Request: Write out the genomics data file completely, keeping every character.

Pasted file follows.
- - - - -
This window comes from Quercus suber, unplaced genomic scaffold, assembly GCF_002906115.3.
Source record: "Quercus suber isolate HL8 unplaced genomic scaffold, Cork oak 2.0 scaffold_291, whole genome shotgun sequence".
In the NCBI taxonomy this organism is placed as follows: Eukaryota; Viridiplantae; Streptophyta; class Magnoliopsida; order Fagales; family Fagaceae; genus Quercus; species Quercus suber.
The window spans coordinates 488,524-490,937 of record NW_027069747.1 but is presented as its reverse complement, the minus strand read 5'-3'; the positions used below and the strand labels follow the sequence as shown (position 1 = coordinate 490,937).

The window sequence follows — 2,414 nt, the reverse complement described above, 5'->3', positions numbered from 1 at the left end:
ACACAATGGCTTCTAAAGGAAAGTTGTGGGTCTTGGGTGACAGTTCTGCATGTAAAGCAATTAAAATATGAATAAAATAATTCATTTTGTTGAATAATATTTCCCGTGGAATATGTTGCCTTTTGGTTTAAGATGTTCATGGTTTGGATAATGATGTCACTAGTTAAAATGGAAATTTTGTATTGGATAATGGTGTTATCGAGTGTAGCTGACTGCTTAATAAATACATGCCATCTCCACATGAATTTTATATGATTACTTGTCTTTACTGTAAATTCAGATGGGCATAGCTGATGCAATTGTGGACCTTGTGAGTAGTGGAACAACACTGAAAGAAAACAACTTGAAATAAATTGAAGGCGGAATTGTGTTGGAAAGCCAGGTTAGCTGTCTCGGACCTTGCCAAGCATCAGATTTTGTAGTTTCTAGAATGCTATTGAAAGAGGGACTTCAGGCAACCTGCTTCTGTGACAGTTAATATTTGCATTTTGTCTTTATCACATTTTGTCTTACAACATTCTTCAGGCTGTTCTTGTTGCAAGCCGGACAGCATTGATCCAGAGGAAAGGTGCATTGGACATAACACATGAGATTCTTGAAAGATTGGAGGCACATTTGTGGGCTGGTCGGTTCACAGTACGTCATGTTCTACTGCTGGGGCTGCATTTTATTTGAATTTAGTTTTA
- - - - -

This window comes from Quercus suber, unplaced genomic scaffold, assembly GCF_002906115.3.
Source record: "Quercus suber isolate HL8 unplaced genomic scaffold, Cork oak 2.0 scaffold_291, whole genome shotgun sequence".
In the NCBI taxonomy this organism is placed as follows: Eukaryota; Viridiplantae; Streptophyta; class Magnoliopsida; order Fagales; family Fagaceae; genus Quercus; species Quercus suber.
The window spans coordinates 488,524-490,937 of record NW_027069747.1 but is presented as its reverse complement, the minus strand read 5'-3'; the positions used below and the strand labels follow the sequence as shown (position 1 = coordinate 490,937).

The window sequence follows — 2,414 nt, the reverse complement described above, 5'->3', positions numbered from 1 at the left end:
ACACAATGGCTTCTAAAGGAAAGTTGTGGGTCTTGGGTGACAGTTCTGCATGTAAAGCAATTAAAATATGAATAAAATAATTCATTTTGTTGAATAATATTTCCCGTGGAATATGTTGCCTTTTGGTTTAAGATGTTCATGGTTTGGATAATGATGTCACTAGTTAAAATGGAAATTTTGTATTGGATAATGGTGTTATCGAGTGTAGCTGACTGCTTAATAAATACATGCCATCTCCACATGAATTTTATATGATTACTTGTCTTTACTGTAAATTCAGATGGGCATAGCTGATGCAATTGTGGACCTTGTGAGTAGTGGAACAACACTGAAAGAAAACAACTTGAAATAAATTGAAGGCGGAATTGTGTTGGAAAGCCAGGTTAGCTGTCTCGGACCTTGCCAAGCATCAGATTTTGTAGTTTCTAGAATGCTATTGAAAGAGGGACTTCAGGCAACCTGCTTCTGTGACAGTTAATATTTGCATTTTGTCTTTATCACATTTTGTCTTACAACATTCTTCAGGCTGTTCTTGTTGCAAGCCGGACAGCATTGATCCAGAGGAAAGGTGCATTGGACATAACACATGAGATTCTTGAAAGATTGGAGGCACATTTGTGGGCTGGTCGGTTCACAGTACGTCATGTTCTACTGCTGGGGCTGCATTTTATTTGAATTTAGTTTTA